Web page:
The Wesleyan University Board of Trustees affirmed the promotion with tenure, effective July 1, 2009, of the following members of the faculty:
Jane Alden, associate professor of music, was appointed assistant professor of music at Wesleyan in 2001. Prior, she was an acting assistant professor at Stanford University, and an instructor at the University of North Carolina-Chapel Hill. Alden was awarded a Wesleyan Center for the Humanities Fellowship and was a visiting research associate at Harvard University. She has been the recipient of a Mellon Center Mini-Grant, a Wesleyan University seed grant, and Wesleyan University Snowdon funding for a symposium.
Her research and teaching interest include manuscript production and music books in the 15th century; historiography of chanson in the late 19th and 20th centuries; The “New York School” of American experimental
Scott Plous, professor of psychology, was quoted in a Dec. 14 issue of The Washington Post in a story titled “Choosing Not To Choose: Ever feel lost in a maze of too many options?”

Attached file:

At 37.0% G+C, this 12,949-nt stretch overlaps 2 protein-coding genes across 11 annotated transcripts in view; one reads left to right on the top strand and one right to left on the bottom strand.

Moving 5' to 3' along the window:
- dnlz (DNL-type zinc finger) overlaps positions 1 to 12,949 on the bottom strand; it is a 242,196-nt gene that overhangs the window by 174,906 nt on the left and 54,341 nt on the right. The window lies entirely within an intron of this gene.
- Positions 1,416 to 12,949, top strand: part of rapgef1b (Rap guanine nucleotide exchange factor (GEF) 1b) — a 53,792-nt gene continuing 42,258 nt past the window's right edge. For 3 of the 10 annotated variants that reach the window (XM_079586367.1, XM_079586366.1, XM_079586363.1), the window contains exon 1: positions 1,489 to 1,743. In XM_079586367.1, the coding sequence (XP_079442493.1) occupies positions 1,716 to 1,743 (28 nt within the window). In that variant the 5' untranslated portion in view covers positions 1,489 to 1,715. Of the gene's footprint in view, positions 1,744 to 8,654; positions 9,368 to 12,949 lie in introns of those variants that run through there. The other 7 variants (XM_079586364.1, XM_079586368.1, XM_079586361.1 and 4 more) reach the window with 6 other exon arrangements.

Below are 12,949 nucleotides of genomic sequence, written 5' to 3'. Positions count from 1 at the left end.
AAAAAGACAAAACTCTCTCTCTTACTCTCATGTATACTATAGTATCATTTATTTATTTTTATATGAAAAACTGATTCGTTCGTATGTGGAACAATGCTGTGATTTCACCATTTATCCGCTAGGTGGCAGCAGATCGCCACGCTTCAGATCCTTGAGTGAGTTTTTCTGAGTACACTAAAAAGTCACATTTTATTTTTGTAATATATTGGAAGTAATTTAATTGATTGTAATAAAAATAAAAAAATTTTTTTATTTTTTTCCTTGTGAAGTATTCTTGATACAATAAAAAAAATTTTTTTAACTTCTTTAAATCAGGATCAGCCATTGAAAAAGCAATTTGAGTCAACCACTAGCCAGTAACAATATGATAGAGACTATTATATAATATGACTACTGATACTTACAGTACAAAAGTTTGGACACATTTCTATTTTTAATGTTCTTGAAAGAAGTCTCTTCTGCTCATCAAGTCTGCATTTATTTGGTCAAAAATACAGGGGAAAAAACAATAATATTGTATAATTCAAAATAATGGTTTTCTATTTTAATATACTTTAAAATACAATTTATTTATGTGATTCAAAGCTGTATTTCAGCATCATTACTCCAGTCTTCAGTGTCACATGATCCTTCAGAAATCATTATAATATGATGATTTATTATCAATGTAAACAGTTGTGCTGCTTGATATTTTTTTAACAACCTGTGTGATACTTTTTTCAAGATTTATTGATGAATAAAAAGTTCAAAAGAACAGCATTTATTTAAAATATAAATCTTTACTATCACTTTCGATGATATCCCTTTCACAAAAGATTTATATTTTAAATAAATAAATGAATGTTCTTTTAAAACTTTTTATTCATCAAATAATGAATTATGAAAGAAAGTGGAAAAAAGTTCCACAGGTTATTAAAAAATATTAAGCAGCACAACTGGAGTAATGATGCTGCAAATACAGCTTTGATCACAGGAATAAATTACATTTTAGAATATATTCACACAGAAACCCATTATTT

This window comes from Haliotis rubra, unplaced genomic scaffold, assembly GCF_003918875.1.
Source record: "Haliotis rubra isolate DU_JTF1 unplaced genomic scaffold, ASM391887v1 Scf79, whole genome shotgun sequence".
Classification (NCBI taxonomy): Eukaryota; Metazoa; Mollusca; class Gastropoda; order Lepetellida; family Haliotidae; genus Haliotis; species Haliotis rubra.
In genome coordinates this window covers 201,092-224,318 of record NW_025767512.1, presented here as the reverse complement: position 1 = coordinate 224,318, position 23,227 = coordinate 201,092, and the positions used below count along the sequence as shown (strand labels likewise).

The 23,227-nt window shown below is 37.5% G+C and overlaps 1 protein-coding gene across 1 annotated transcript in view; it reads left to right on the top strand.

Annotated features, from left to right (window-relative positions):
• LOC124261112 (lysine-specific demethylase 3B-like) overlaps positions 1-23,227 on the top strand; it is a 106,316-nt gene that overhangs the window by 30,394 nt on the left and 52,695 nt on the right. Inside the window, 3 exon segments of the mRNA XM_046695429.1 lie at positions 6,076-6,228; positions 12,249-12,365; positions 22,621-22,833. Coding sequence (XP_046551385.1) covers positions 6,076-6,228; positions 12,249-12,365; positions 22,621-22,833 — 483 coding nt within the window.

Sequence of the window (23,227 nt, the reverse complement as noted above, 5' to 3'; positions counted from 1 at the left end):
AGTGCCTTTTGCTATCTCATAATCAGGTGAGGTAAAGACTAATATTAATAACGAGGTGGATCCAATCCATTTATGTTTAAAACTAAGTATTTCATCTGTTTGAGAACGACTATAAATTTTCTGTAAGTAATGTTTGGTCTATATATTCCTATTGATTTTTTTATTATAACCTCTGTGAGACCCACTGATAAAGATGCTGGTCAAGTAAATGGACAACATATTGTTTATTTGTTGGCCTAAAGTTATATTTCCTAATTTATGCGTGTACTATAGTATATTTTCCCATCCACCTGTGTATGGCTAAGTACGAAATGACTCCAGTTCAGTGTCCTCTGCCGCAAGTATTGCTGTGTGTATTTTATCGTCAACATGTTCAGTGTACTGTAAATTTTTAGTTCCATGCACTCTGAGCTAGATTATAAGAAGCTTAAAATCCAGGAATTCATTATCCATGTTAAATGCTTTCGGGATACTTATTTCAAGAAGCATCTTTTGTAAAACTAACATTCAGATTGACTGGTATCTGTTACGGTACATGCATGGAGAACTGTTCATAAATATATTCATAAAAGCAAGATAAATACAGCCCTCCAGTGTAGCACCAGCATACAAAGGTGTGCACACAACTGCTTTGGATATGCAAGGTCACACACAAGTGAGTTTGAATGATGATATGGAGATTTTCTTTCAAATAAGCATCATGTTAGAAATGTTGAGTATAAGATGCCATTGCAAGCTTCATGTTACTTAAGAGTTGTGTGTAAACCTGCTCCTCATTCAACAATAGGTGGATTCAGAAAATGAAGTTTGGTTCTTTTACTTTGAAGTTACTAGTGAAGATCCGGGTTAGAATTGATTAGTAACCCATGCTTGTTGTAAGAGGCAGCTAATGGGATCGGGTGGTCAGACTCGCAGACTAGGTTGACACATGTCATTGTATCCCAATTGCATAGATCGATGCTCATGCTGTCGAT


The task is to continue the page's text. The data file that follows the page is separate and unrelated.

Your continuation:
The article, which focused on the overwhelming abundance of life-changing decisions such as finances, health care and career moves, mentions Plous’s book, The Psychology of Judgment and Decision Making.
“There’s no question that we have more choices than ever before,” Plous agreed. “And decisions are generally harder and more time-consuming when there are lots of alternatives.”
Wesleyan President Michael Roth plays piano while Gina Driscoll, associate director of development events; Nancy Meislahn, dean of admission and financial aid; guest Shanda Reynelli; Roth's wife Kari Weil, visiting professor of letters and faculty fellow; and Louise Brown, dean for academic advancement/dean for the Class of 2009, sing along. President Roth held a holiday party at his home for faculty and staff on Dec. 11.
Sean McCaan, director of the Center for Faculty Career Development, professor of English, held a book signing Dec. 4 at Broad Street Books in Middletown. McCann is the author of the book, A Pinnacle of Feeling: American Literature and Presidential Government.
Geoff Hammerson, left, teaches students enrolled in the Graduate Liberal Studies Program about the biology of amphibians and reptiles in Summer 2008. (Photos by Kyle St. George)